044 – Getting into the Client’s Frame of Reference – Existential Counselling – Does the Seventh Stage of Process Exist?
In episode 44 of the Counselling Tutor Podcast, Rory Lees-Oakes and Ken Kelly offer tips on how to get into the client’s frame of reference. ‘Theory with Rory’ looks at existential counselling, as developed by Rollo May and Viktor Frankl. Finally, the presenters discuss the seven stages of process.
Getting into the Client’s Frame of Reference (starts at 4.54 mins)
Are there any questions or skills we can use to help get into the client’s frame of reference faster?
Ken’s view is that questions are not especially useful unless used to clarify our understanding of what the client is bringing. Skills that are particularly valuable in entering the client’s frame of reference are:
- Attending: Rory describes how listening attentively and non-judgementally often helps clients to resolve their own issues. So many people in daily life instead provide advice or dismissal: it is really refreshing and novel for a client to experience counselling-type listening.
- Silence: although this can be uncomfortable for new therapists, it is a very valuable (yet often underrated) skill in allowing clients the space to process their feelings, and in avoiding reverting to our own frame of reference.
- Empathy: as this core condition (which is not so much a skill as a personal quality or way of being) is all about trying to see the client’s world as they do (putting ourselves in their shoes, though remembering to ‘keep our socks on’), this is key to getting into the client’s frame of reference.
- Reflection: although this may seem a very simple skill, reflecting back what the client is bringing provides the ideal opportunity for them to confirm or refute our understanding.
Rory and Ken provide the following tips:
- Remember that it takes practice – and reflection on your own development – to learn how to get into and stay in your client’s frame of reference.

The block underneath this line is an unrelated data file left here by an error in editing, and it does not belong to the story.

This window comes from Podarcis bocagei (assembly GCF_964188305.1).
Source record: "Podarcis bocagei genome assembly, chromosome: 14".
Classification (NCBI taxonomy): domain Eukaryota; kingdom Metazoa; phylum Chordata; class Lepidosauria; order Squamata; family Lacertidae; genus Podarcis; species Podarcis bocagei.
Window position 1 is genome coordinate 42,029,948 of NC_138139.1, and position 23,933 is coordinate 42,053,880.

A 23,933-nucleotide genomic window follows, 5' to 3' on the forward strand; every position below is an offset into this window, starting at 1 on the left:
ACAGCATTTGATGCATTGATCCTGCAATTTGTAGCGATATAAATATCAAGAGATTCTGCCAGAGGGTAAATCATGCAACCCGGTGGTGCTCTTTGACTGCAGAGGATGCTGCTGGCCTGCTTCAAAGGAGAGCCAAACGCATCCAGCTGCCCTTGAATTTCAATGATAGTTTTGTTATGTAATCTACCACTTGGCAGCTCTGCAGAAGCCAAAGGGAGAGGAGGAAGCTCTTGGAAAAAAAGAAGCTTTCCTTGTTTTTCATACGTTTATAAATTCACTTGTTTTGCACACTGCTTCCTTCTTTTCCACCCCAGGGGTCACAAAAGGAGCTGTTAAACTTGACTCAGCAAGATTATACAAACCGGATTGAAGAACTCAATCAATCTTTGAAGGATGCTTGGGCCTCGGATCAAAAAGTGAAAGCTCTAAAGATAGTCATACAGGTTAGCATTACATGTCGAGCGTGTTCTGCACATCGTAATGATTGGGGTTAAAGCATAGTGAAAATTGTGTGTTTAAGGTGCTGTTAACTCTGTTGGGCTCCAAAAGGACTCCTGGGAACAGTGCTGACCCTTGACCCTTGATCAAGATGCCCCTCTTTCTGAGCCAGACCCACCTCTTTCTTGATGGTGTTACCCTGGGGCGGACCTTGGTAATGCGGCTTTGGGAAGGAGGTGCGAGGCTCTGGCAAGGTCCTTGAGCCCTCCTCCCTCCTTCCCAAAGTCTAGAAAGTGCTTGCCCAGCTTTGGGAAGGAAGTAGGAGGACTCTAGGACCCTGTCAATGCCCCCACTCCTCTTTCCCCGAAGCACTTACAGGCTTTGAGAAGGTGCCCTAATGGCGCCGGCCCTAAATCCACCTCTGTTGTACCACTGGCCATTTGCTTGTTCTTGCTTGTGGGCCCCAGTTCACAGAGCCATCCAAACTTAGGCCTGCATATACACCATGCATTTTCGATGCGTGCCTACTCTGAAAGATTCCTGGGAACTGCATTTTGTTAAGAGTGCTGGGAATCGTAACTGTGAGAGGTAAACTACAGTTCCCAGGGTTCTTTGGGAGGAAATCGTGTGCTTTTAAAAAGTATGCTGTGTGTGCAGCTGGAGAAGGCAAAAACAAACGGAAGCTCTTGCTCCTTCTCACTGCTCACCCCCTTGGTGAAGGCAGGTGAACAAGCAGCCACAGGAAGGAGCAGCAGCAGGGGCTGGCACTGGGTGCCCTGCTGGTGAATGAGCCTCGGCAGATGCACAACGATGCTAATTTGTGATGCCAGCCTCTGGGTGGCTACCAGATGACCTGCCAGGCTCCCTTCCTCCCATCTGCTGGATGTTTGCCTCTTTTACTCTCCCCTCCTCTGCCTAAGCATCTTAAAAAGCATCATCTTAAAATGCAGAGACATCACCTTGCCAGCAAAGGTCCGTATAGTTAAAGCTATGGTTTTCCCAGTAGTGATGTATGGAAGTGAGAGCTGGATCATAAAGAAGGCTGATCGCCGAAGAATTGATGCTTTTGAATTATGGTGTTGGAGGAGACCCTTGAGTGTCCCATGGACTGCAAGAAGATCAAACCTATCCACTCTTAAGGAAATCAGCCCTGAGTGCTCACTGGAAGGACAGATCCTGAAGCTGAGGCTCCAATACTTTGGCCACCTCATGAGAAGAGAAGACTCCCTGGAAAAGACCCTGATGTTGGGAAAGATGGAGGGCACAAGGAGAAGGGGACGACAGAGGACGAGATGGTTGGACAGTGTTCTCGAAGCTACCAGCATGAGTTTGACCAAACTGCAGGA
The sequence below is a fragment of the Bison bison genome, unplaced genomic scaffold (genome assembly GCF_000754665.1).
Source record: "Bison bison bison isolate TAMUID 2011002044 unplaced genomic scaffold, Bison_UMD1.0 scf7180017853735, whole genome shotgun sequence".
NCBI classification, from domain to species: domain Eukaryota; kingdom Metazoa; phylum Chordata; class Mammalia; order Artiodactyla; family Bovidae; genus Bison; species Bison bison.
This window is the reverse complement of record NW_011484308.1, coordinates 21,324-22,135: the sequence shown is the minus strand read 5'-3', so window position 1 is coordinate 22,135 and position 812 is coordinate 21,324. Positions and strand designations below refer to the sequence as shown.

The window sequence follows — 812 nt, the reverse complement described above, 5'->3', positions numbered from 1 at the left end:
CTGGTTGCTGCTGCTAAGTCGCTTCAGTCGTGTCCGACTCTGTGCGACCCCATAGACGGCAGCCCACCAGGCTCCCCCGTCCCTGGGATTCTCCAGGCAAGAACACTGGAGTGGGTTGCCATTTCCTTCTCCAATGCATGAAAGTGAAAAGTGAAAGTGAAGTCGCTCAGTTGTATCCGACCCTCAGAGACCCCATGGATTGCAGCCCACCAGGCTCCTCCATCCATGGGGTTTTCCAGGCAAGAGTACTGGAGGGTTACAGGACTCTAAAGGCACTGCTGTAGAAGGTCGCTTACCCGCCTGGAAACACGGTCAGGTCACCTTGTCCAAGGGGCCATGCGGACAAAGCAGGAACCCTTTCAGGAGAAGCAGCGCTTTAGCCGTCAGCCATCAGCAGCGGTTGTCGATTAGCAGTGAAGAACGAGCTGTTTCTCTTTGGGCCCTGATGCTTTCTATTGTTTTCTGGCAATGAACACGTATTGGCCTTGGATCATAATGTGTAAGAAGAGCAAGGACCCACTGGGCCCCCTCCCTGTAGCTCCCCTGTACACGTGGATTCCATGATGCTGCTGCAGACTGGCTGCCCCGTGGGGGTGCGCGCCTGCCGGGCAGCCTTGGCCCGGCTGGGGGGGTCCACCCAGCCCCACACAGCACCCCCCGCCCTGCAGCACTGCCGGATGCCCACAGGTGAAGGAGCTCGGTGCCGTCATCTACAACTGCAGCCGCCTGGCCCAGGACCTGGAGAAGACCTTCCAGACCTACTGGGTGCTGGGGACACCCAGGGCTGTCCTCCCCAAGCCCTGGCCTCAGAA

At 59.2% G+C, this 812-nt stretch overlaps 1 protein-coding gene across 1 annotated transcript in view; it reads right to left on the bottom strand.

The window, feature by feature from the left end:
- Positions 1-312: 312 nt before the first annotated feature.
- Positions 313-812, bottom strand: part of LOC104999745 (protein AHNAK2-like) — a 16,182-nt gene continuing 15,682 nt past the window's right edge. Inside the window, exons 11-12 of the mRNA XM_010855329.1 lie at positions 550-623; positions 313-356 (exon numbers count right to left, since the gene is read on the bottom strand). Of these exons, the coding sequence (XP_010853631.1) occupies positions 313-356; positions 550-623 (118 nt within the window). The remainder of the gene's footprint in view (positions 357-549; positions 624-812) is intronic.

- Make the most of supervision and dialogue with other therapists to help you develop your ability.
- Use your personal-development group at college to practise really listening to your peers, getting into their frames of reference.
- Read biographies as a way of ‘listening’ to another person describe their world; while doing so, reflect on your own feelings and reactions to the material.
Existential Counselling (starts at 16.17 mins)
Existential therapists believe that the world and human life have no meaning unless we as humans give one – that is, it is up to us to find the meaning in our own lives. Thus, this modality aims to help us draw meaning from our own experiences, and to make sense of a world that can feel random, unpredictable, cruel and unfair.
The modality links to other forms of therapy, particularly the person-centred approach, as Carl Rogers read a lot of work by the Danish philosopher Søren Kierkegaard, who is considered the grandfather of existential philosophy.
Key contributors to existential therapy are:
- Viktor Frankl, an Austrian neurologist and psychiatrist who wrote Man’s Search for Meaning, about his experiences in a concentration camp, noticing that those who were motivated by a meaning to life survived longer than those who lacked purpose. Frankl developed logotherapy.
- Rollo May, a US psychologist, wrote about the struggle between security and dependence, and between the delights and pains of growth (in other words, our need to move away from fixed positions to less comfortable ones in order to be able to grow).
- James Bugental, a US psychotherapist who saw counselling as a journey into the client’s subjective world; this has clear parallels with the person-centred approach.
- Irvin Yalom, a US psychiatrist who has written a number of popular books on psychotherapy, e.g. Love’s Executioner and Staring at the Sun.
You can download Rory’s handout, ‘An Overview of Existential Counselling’.
Does the Seventh Stage of Process Exist? (starts at 23.23 mins)
Ken and Rory discuss whether the seventh stage of process really exists – that is, whether there are people who have reached this. Attaining this level of development does seem a really difficult task.
It should be remembered that Rogers’ theory of the seven stages of process was based on ‘interviews’ (as he termed sessions) with clients. As most people finish counselling once they are at level 5, it would have been unusual for him to encounter clients at level 6 or 7.
Some examples of people at stage 7 might be Mahatma Gandhi and Nelson Mandela. Perhaps someone who really was at the seventh stage of process wouldn’t claim they were, instead saying: ‘I have much to learn’!